CHAPPAQUA, N.Y. – Thousands of local residents gravitated to New Castle for the inaugural Chappaqua Children’s Book Festival held throughout the day Saturday, Oct. 5 at Robert E. Bell Middle School’s campus.
Organized by Aurora owner Dawn Greenberg since March, the festival was an overwhelming success as more than 60 local authors were on hand to meet and greet young readers with their books available for purchase.
“It is simply thrilling to have this amount of talent in downtown Chappaqua all at once,” Greenberg said. “Nothing is more exhilarating than watching these kids – and even some of the parents – recognize their favorite children’s author.”
Greenberg said that based off of the amount of foot traffic the festival had already by noon, she thought the final number of visitors would fall somewhere in between 3,500 and 4,500.
“Our website had 6,000 hits yesterday, so we knew we’d see a lot of people,” Greenberg said. “But it’s still very exciting to have those expectations met. This is actually even more than I expected. Thankfully, the weather held up; Chappaqua is just exquisite this time of year.”
Along with authors at tables with their books, live costumed characters such as author Nick Bruel’s popular “Bad Kitty” roamed the festival for pictures with children. Additionally, food was available for from Good Dish, including some fun literary-themed lunches.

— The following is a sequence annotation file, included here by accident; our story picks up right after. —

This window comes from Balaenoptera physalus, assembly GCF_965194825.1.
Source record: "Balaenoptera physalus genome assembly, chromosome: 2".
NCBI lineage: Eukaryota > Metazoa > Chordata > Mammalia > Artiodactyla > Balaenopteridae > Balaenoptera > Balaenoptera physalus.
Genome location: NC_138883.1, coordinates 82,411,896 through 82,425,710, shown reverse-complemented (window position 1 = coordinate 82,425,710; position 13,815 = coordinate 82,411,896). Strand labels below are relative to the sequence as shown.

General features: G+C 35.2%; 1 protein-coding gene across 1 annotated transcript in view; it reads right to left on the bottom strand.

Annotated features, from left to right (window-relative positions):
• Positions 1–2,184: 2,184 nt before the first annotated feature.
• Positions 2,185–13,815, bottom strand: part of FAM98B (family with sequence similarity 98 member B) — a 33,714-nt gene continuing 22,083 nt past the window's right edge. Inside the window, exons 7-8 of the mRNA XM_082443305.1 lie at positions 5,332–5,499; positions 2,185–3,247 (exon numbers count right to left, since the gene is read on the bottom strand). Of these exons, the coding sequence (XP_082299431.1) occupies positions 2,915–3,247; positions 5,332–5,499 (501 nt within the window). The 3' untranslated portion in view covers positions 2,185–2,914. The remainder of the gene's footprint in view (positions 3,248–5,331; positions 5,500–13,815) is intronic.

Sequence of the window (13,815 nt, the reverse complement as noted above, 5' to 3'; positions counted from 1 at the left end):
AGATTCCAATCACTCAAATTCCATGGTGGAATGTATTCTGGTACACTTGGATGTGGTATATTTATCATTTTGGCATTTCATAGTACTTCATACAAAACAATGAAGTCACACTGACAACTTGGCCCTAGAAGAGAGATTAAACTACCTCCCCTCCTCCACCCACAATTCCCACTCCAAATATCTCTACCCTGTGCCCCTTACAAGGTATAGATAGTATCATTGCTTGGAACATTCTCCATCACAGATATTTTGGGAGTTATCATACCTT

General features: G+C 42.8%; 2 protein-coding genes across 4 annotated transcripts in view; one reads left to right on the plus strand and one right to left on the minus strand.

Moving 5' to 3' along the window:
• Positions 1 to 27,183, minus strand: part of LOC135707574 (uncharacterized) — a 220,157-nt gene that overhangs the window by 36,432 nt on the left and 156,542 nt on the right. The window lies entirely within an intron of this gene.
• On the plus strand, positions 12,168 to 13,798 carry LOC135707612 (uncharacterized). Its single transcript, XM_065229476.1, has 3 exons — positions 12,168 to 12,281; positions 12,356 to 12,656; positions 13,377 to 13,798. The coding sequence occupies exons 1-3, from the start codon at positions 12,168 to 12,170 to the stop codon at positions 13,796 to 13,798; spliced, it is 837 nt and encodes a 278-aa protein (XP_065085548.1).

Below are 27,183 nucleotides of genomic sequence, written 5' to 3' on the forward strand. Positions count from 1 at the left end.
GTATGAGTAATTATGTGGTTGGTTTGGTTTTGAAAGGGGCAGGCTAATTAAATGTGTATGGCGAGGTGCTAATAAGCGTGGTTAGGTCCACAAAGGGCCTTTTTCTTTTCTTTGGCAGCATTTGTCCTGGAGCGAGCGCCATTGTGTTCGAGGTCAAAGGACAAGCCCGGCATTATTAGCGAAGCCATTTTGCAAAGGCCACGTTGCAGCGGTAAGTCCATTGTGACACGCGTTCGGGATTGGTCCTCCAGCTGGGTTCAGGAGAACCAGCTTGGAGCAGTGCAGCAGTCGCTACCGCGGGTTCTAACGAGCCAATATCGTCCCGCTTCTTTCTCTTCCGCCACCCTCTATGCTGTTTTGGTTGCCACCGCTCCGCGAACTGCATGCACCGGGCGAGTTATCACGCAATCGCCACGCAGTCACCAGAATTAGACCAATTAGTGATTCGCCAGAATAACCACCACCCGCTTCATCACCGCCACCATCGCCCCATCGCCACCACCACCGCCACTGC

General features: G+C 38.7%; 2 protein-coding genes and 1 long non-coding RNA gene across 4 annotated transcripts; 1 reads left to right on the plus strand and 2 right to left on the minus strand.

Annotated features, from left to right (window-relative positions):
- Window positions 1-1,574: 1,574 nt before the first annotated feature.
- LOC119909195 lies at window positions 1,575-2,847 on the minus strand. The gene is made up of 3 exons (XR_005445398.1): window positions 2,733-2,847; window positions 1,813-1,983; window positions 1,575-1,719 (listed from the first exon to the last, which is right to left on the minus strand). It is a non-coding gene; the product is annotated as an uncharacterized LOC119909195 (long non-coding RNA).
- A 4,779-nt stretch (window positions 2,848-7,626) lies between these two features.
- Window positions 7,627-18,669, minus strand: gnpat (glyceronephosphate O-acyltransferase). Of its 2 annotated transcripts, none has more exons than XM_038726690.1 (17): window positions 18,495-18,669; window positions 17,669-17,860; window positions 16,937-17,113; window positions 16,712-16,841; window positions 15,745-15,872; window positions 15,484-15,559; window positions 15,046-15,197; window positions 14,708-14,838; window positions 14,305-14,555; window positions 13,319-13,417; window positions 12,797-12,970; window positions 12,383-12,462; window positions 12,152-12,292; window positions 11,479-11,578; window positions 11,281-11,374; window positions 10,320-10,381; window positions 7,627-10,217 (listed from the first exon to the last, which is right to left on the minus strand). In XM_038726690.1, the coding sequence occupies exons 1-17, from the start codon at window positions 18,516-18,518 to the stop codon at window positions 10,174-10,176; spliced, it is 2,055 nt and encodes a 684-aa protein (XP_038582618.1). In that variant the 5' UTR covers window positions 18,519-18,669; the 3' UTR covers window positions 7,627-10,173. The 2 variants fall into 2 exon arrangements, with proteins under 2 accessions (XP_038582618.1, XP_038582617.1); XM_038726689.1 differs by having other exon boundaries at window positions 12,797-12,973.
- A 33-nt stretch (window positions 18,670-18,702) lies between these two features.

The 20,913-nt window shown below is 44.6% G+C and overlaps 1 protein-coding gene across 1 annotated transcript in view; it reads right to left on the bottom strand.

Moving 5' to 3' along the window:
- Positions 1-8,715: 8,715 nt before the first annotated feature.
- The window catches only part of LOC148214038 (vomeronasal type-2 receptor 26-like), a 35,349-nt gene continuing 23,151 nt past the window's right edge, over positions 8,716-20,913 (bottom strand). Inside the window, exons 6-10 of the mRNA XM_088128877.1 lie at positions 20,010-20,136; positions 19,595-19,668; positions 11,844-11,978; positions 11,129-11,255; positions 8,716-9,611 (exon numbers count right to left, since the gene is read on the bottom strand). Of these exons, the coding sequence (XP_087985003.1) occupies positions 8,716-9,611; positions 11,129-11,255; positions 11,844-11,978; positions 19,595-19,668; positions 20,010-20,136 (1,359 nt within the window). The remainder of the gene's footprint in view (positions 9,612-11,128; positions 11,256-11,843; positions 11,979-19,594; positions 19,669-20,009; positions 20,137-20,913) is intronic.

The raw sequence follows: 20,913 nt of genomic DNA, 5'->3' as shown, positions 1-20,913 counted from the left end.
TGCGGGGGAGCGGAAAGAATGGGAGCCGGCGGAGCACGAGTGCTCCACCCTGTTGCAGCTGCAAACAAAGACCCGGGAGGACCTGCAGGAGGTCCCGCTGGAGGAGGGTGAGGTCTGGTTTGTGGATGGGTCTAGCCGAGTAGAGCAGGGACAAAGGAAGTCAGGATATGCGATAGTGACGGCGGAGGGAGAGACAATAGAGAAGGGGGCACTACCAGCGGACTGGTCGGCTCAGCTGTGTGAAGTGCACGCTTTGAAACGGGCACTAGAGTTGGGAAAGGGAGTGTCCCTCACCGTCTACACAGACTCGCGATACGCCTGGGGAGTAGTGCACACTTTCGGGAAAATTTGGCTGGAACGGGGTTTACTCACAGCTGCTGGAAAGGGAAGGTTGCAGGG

The Great Chappaqua Bake Sale also had desserts and treats available for purchase, with all proceeds going towards Share Our Strength’s Bake Sale to raise money to help feed hungry children.
Off to the side, in a quiet location, authors Alan Katz, Charise Mercile Harper, Jerry Craft, Bruel, Jean Van Leeuwen and Gloria Pinkney performed live readings of their books. Harper, a Mamaroneck resident, read a book from her “Bean Dog and Nugget” series.
“This is such a beautiful setting, I had never been to Chappaqua,” Harper said. “The festival has been an absolute blast. It’s a treat to be around other authors and the people who actually have read your book.”
One of the more eye-catching author experiences of the day was nonfiction science author Vicki Cobb’s “toilet paper project,” where she was showing children the “fastest way to unroll toilet paper” with a very powerful leaf blower. It wasn’t long until a nearby tree looked like the morning after mischief night.
Cobb said the festival and its turnout was a testament to the industry.
“This goes to show you that books and children still go together,” she said. “There’s still room for it even with all that technology out there today.”
The festival was such a hit, Greenberg already has set the date for the second annual Chappaqua Children’s Book Festival.
“It’s official. We’ll be doing this again on Sept. 27, 2014,” she said.